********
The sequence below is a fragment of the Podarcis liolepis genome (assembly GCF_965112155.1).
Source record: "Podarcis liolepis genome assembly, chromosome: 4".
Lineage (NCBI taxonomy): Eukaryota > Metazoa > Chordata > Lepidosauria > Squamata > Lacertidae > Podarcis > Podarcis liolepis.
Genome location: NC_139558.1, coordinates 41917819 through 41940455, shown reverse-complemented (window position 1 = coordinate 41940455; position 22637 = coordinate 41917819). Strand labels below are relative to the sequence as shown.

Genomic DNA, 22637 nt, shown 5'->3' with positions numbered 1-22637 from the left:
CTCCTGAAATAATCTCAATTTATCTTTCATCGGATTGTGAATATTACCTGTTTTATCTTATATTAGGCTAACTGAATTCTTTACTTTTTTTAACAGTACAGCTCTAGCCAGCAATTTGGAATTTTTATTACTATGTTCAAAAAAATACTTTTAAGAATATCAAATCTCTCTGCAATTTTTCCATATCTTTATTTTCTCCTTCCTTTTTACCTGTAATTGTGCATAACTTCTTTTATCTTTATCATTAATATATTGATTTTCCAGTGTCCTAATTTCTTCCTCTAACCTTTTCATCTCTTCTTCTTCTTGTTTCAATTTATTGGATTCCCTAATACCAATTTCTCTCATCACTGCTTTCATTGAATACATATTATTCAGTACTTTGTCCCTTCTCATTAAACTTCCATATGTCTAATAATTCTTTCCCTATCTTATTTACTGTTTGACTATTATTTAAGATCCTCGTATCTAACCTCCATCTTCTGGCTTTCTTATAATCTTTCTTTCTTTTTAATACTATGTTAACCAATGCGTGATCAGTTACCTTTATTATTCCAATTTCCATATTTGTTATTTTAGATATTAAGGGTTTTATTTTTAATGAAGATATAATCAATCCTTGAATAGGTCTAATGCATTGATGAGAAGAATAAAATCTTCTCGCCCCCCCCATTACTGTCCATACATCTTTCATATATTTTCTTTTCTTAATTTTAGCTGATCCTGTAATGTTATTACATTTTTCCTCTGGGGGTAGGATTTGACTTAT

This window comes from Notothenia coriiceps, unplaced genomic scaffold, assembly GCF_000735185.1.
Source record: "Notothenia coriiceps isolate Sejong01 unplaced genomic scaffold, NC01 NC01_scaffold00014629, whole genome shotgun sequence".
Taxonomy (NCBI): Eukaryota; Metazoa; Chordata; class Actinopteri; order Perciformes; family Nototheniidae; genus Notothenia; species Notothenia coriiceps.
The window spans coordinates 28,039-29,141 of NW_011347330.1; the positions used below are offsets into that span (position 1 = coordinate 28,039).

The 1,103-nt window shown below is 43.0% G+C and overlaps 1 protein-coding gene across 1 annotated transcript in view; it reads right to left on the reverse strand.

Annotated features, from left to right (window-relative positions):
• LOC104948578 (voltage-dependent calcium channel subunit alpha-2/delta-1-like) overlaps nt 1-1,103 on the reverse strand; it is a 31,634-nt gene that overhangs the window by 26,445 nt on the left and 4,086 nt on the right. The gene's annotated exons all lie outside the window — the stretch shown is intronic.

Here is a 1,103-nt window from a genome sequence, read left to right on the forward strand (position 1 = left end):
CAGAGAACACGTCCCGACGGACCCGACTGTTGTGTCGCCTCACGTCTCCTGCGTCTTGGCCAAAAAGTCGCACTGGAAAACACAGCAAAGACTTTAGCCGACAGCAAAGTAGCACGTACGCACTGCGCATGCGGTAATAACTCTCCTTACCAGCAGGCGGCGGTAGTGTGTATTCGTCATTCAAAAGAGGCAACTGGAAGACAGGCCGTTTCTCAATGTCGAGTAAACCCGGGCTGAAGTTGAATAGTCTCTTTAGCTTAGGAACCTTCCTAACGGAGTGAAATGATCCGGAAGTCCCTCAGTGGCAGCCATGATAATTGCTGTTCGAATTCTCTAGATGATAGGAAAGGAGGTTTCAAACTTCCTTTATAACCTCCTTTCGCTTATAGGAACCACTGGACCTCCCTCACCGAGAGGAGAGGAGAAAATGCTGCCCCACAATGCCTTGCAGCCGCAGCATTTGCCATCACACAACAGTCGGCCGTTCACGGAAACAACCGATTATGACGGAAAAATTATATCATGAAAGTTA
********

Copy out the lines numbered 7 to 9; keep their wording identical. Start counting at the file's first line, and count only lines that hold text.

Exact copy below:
This window comes from Notothenia coriiceps, unplaced genomic scaffold, assembly GCF_000735185.1.
Source record: "Notothenia coriiceps isolate Sejong01 unplaced genomic scaffold, NC01 NC01_scaffold00014629, whole genome shotgun sequence".
Taxonomy (NCBI): Eukaryota; Metazoa; Chordata; class Actinopteri; order Perciformes; family Nototheniidae; genus Notothenia; species Notothenia coriiceps.